Will the ability to control cards by mobile device click?

by. Lois Hansen

The video should be nothing special. It’s an espresso machine doing what espresso machines do. But to see the Top Brewer by Scanomat is to desire the Top Brewer by Scanomat. Because this machine doesn’t merely brew a beautiful cup: It does so at the push of a button on your mobile device.

Early next year, credit unions—alone among financial institutions—will be able to offer members their own version of remote control by mobile device: CO-OP Card Controls and Alerts. With it, payment card holders will be able to turn their cards on and off, set spending limits, control the size and types of transactions they’ll allow, and respond to alerts flagging potential fraud—all using a mobile app. The cards themselves won’t change, but their value to card holders certainly will.

What is this trend, exactly? From one angle, it’s another twist in the mobile revolution. We’ve seen the introduction—and adoption—of mobile banking and features like remote deposit capture, mobile P2P payments, the advent of digital wallets and mobile shared branching. In the broader picture, not only do 95 percent of us keep our mobile devices on and with us 24/7, but we also appear eager to use those devices to control—frankly, everything. Regular folks can now use their mobile devices to program and activate their home thermostats, receive alerts from their refrigerators that the milk is running low and, soon, install smart locks that make lost keys a thing of the past.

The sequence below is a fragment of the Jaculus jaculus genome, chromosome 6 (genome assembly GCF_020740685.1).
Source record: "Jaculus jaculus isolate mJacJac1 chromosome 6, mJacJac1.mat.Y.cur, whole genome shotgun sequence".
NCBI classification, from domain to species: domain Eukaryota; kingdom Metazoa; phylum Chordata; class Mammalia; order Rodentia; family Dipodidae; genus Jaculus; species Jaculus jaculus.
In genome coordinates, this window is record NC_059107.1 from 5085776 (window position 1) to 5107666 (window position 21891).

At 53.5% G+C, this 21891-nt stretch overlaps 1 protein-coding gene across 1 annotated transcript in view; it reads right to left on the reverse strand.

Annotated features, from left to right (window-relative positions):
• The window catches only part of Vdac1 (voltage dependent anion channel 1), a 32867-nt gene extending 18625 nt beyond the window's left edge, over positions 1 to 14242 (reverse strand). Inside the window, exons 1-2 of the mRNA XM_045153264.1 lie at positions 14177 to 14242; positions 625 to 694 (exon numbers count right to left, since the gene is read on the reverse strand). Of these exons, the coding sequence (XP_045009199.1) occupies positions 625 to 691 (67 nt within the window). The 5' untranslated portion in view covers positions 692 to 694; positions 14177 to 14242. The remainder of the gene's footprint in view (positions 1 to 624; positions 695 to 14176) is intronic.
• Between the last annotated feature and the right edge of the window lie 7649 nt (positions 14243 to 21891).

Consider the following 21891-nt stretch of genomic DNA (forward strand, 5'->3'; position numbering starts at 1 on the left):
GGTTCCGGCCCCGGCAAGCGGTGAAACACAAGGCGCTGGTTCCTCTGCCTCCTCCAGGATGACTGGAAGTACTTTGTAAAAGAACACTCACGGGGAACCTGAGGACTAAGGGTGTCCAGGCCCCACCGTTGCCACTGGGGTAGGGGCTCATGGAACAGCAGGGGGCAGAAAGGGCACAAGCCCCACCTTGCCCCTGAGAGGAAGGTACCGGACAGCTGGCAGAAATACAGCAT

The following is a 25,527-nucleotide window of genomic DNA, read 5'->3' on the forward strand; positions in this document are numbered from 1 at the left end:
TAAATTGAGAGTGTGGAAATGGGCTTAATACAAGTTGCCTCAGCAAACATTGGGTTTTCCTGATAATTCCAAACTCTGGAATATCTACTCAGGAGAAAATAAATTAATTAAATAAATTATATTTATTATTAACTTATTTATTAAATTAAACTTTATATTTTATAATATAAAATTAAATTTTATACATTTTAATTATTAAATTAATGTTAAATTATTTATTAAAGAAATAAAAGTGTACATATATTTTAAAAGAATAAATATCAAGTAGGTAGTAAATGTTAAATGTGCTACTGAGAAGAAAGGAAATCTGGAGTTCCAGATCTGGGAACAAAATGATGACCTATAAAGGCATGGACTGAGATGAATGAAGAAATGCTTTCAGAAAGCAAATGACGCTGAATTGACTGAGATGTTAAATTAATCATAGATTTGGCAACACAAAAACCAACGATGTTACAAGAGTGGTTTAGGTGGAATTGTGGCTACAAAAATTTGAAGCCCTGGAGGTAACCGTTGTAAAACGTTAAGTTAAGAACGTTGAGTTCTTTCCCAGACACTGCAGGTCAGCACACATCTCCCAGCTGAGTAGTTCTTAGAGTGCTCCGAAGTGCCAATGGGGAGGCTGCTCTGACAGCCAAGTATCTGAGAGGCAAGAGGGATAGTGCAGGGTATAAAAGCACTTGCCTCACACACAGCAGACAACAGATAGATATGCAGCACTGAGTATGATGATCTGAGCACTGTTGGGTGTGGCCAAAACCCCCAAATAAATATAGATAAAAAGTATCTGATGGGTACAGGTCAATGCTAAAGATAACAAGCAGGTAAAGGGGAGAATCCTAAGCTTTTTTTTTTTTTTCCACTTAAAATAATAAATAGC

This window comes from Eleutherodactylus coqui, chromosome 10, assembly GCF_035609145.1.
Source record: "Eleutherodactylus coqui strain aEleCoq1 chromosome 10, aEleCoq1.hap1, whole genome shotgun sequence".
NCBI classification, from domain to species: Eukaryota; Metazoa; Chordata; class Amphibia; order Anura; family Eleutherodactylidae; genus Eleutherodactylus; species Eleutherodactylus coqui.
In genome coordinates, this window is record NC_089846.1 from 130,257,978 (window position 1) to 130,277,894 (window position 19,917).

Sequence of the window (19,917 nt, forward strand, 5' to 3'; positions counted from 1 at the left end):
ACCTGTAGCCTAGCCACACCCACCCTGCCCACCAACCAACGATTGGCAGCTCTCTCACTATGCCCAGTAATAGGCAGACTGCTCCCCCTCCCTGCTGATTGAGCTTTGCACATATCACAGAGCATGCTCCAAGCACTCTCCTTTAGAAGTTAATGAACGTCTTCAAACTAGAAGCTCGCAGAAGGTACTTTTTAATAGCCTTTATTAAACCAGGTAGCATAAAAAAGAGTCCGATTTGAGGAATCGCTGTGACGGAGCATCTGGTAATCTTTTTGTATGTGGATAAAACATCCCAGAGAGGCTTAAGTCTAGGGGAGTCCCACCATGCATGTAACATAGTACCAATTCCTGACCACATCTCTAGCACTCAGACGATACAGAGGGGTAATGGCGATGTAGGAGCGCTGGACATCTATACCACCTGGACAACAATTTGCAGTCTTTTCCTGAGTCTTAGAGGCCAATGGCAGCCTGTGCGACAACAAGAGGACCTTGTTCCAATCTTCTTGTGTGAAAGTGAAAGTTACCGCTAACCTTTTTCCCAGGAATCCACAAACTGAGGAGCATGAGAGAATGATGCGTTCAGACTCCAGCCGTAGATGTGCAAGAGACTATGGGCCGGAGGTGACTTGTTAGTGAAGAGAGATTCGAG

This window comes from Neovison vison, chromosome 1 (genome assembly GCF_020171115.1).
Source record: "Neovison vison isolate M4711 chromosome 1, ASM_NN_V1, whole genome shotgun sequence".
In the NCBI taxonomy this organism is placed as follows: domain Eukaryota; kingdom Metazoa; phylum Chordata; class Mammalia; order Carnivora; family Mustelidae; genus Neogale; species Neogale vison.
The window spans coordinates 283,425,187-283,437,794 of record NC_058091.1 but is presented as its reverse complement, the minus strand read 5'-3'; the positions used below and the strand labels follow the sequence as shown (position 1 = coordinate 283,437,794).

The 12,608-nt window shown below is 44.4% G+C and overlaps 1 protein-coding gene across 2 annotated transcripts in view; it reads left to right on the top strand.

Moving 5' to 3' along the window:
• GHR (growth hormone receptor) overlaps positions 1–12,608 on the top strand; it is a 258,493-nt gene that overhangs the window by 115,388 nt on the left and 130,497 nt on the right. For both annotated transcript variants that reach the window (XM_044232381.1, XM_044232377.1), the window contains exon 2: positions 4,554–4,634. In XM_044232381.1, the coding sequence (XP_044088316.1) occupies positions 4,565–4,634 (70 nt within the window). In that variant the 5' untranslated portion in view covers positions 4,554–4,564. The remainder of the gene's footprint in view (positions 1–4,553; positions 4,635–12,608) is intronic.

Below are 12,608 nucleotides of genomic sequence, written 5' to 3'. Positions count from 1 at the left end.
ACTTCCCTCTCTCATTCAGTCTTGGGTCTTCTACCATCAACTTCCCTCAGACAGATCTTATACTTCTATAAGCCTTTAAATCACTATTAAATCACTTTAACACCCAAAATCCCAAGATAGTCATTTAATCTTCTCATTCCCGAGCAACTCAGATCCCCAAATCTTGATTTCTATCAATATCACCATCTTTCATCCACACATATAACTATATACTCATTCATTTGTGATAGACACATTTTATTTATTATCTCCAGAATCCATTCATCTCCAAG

Running in the background is an equally important trend for financial services—control. Where great service used to mean doing more for our members, it is coming to mean empowering members to do more for themselves. Though there are significant efficiencies to be had here, this is not about saving money. Members who are comfortable working automated tellers and self-programming every aspect of their lives want the opportunity to push their own buttons.

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